Gagarin’s recent report on circling the Earth. A second later, viewers see Alekseev being dragged to a local KGB office for interrogation. Condemned by the stern gazes from Lenin’s and Dzerzhinskii’s portraits, the future engineer barely escapes being convicted of treason thanks to the naivete of his songs, leaving him instead with a lifetime sentence of being a Soviet informer, something he would probably never forgive himself for, if only after the Godsent gift of Arkhipova’s ventures.
Alekseev’s love for women appears as superficial as the children’s choir’s interpretation of Serge Gainsbourg’s notorious erotic anthem “Je t’aime, moi non plus.” Invariably paraphrasing Tarkovskii’s understanding of love, which he overheard on the set of Andrei Rublёv (while filming part VII: “The Silence, winter 1412”), Alekseev passes off the idea of opposing the profanation of love as his own, thus establishing himself as a sage who has discovered the ultimate meaning of love. On the contrary, Alekseev’s entire life was devoid of meaning, consisting of a repetition of actions (train rides, haircuts before important meetings, seducing women with the same hackneyed flirting strategies) and a reiteration of seemingly profound or stolen phrases (“Good that we are in a pine forest. Cannot feel the autumn”; “Bard, that’s a funny word”; “Love is to understand what a person actually needs at a particular moment and to give him that”).
Accordingly, Alekseev’s existence mirrors the perpetual cycle of Saṃsāra that ends upon attaining Nirvana. When a stranger on a train asks Alekseev about Kurt Cobain’s sticker on a borrowed guitar, his alienation and lagging behind time become most visible as his understanding of Nirvana has remained “traditional.” This can be traced to the final shot, which features Alekseev on his way back home, having closed his eyes in an idyllic, albeit manufactured bliss while hugging the fake Melodiia vinyl with his credentials on it as an attestation of not having lived in vain.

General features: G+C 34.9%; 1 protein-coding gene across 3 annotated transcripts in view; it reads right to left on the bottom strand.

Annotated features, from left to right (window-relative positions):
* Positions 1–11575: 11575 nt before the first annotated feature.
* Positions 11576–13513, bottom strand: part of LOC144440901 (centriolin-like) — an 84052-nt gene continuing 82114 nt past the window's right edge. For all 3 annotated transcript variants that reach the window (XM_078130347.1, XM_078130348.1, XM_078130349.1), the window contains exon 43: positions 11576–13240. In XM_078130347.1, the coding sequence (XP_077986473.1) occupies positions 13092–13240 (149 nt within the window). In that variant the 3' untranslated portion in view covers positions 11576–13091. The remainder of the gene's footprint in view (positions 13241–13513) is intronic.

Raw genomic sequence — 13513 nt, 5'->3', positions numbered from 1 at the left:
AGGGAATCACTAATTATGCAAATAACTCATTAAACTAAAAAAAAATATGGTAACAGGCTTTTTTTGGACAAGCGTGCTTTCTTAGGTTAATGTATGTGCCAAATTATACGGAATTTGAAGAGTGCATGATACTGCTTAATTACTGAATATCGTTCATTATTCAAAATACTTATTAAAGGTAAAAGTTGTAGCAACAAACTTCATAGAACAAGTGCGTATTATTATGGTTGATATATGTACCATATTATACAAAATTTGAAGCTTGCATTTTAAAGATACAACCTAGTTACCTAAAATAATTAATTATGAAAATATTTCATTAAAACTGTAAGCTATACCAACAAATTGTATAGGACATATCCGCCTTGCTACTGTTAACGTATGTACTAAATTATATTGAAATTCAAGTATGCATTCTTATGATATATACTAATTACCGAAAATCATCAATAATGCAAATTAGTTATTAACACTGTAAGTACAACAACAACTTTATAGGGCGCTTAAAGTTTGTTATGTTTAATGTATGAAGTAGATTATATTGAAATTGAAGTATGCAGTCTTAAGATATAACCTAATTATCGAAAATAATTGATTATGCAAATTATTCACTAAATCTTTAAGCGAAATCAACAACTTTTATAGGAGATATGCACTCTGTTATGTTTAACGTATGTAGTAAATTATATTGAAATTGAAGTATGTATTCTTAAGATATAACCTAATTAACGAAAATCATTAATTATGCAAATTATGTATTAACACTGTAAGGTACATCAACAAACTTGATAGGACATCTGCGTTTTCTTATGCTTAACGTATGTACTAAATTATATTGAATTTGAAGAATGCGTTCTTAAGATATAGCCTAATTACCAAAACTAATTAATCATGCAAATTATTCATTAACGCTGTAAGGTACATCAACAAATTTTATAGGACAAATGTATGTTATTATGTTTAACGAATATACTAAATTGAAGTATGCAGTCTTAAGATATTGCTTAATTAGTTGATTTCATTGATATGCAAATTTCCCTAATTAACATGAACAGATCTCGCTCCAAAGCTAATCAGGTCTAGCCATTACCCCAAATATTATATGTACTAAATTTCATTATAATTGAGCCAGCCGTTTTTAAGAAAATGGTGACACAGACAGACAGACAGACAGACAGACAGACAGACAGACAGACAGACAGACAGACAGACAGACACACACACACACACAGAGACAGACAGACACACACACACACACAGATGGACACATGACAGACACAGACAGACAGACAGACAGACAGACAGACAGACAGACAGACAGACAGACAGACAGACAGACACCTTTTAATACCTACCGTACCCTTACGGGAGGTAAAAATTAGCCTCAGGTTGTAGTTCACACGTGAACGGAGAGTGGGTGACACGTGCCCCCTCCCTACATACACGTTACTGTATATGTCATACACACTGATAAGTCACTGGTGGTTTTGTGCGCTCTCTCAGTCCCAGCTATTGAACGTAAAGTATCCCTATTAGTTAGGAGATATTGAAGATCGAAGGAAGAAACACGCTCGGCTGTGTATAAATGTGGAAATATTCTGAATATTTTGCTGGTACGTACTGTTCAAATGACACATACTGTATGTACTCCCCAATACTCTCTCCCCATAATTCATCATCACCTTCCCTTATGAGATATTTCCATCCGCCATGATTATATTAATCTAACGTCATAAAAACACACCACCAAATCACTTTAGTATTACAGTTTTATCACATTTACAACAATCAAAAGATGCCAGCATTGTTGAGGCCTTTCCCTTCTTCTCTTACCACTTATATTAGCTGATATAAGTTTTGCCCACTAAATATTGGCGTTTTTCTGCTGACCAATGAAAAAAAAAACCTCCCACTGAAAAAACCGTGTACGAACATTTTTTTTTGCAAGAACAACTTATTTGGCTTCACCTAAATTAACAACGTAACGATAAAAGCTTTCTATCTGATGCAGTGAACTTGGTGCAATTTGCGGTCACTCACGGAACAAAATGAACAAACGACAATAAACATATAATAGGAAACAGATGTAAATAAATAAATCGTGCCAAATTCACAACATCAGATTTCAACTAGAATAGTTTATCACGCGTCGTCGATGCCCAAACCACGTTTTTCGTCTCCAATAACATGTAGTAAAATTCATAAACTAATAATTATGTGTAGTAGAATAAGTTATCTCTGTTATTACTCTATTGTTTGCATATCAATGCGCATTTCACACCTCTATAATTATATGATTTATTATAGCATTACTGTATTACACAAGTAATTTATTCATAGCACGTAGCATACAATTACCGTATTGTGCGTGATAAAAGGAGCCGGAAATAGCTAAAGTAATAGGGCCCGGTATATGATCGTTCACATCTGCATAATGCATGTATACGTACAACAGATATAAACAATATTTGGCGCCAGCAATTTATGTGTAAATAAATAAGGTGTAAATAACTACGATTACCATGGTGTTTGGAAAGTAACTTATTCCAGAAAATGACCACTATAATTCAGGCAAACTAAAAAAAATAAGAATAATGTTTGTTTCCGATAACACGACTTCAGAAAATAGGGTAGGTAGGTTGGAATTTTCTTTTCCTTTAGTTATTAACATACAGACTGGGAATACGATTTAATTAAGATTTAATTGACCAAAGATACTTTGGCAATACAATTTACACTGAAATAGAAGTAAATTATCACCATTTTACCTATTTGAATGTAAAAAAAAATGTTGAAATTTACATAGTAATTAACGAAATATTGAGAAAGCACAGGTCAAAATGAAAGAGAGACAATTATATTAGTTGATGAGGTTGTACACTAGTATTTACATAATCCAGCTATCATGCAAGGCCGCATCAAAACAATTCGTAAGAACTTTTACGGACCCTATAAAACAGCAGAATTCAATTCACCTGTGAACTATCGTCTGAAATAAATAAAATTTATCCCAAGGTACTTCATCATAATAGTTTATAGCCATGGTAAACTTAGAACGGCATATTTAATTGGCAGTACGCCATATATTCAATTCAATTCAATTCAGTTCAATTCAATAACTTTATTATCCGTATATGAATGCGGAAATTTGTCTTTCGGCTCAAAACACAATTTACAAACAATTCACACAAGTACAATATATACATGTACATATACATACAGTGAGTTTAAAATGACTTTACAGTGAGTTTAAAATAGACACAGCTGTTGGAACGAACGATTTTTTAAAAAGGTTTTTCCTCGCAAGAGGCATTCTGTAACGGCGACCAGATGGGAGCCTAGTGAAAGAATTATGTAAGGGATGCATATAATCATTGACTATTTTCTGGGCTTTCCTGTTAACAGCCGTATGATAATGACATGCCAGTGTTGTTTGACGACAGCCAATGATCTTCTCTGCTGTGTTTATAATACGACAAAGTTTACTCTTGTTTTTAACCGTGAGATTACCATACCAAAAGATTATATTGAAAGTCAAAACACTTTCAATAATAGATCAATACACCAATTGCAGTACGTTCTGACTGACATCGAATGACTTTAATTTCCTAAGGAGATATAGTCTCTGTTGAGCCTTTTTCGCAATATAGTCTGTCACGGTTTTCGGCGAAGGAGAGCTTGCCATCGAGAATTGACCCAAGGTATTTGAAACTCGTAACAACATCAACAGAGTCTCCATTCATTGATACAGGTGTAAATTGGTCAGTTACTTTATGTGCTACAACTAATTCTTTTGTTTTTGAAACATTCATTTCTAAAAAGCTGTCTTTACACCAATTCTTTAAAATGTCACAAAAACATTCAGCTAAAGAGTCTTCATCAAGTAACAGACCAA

Despite the director having promised viewers a film about Alekseev, its focal point appears to lie in Arkhipova’s altruistic master-plan through which she materializes and solves Alekseev’s inner struggles with his “adopted” utilitarian understanding of love. Segal’s witty transitions between scenes emphasize the spatial and temporal interconnectedness (e.g. Asia’s “Allo” to Alekseev in a phonebooth is answered by the present-day Arkhipova taking a radio listener’s call, or the mountain climbers’ collective greeting to Alekseev that ends in “his songs always ‘hit’ one’s heart” and cuts to a weapon testing scene).
Young Arkhipova’s tearful reaction to Alekseev’s cynicism and insensitive remarks after an interrupted intimate moment at the Grushinskii festival finds an ingenious culmination after Segal lets viewers in on the well-kept secret. “So, how do you love? Quietly, gently, just for yourself, right?,” Alekseev sneeringly provokes an answer from Lidiia before indulging in a patronizing explanation of love for the umpteenth time. Her intentions behind sobbing “I would, but a bit later” instantly transcend to a much higher plane in the concluding scenes of the film, enhancing the significance of Segal’s brilliant finale.
Mikhail Segal graduated from the directing department of the Orel Institute of Culture in 1994. He enrolled in the Russian State Institute for Cinematography in Moscow, yet soon abandoned his studies to start shooting video clips for well-known performers. Segal’s debut film Franz+Polina brought him wider recognition, as it won the FIPRESCI prize at the festival “Cinéma Tout Écran” in Geneva and the Grand Prix at the Cabourg Film Festival. In addition to directing, Segal has worked in advertising and published a collection of prose.